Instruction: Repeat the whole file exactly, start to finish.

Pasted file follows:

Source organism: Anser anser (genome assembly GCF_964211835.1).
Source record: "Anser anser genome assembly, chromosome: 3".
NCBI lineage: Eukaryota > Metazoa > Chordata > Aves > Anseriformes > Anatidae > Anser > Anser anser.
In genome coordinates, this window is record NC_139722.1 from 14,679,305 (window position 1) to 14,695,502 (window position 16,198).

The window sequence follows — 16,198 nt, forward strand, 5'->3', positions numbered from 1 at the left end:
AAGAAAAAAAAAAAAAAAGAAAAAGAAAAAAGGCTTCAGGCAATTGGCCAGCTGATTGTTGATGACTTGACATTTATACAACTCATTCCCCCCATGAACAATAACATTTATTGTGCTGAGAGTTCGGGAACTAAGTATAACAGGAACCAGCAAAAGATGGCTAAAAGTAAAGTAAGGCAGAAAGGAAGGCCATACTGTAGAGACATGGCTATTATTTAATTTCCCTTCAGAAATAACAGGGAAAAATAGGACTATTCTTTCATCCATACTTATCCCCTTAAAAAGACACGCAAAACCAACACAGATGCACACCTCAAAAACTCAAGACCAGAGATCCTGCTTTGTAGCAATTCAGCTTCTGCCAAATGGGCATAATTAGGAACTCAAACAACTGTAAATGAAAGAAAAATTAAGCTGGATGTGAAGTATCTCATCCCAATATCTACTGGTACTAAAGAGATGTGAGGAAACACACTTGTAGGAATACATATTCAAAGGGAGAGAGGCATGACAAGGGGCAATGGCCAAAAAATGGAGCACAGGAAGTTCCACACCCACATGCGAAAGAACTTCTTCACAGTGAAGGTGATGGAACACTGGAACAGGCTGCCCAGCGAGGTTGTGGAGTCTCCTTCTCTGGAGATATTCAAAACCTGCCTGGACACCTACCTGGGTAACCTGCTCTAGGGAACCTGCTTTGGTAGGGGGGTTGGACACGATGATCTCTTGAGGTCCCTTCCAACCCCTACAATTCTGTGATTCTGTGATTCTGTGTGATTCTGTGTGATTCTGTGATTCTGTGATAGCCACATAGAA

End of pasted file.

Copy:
Source organism: Anser anser (genome assembly GCF_964211835.1).
Source record: "Anser anser genome assembly, chromosome: 3".
NCBI lineage: Eukaryota > Metazoa > Chordata > Aves > Anseriformes > Anatidae > Anser > Anser anser.
In genome coordinates, this window is record NC_139722.1 from 14,679,305 (window position 1) to 14,695,502 (window position 16,198).

The window sequence follows — 16,198 nt, forward strand, 5'->3', positions numbered from 1 at the left end:
AAGAAAAAAAAAAAAAAAGAAAAAGAAAAAAGGCTTCAGGCAATTGGCCAGCTGATTGTTGATGACTTGACATTTATACAACTCATTCCCCCCATGAACAATAACATTTATTGTGCTGAGAGTTCGGGAACTAAGTATAACAGGAACCAGCAAAAGATGGCTAAAAGTAAAGTAAGGCAGAAAGGAAGGCCATACTGTAGAGACATGGCTATTATTTAATTTCCCTTCAGAAATAACAGGGAAAAATAGGACTATTCTTTCATCCATACTTATCCCCTTAAAAAGACACGCAAAACCAACACAGATGCACACCTCAAAAACTCAAGACCAGAGATCCTGCTTTGTAGCAATTCAGCTTCTGCCAAATGGGCATAATTAGGAACTCAAACAACTGTAAATGAAAGAAAAATTAAGCTGGATGTGAAGTATCTCATCCCAATATCTACTGGTACTAAAGAGATGTGAGGAAACACACTTGTAGGAATACATATTCAAAGGGAGAGAGGCATGACAAGGGGCAATGGCCAAAAAATGGAGCACAGGAAGTTCCACACCCACATGCGAAAGAACTTCTTCACAGTGAAGGTGATGGAACACTGGAACAGGCTGCCCAGCGAGGTTGTGGAGTCTCCTTCTCTGGAGATATTCAAAACCTGCCTGGACACCTACCTGGGTAACCTGCTCTAGGGAACCTGCTTTGGTAGGGGGGTTGGACACGATGATCTCTTGAGGTCCCTTCCAACCCCTACAATTCTGTGATTCTGTGATTCTGTGTGATTCTGTGTGATTCTGTGATTCTGTGATAGCCACATAGAA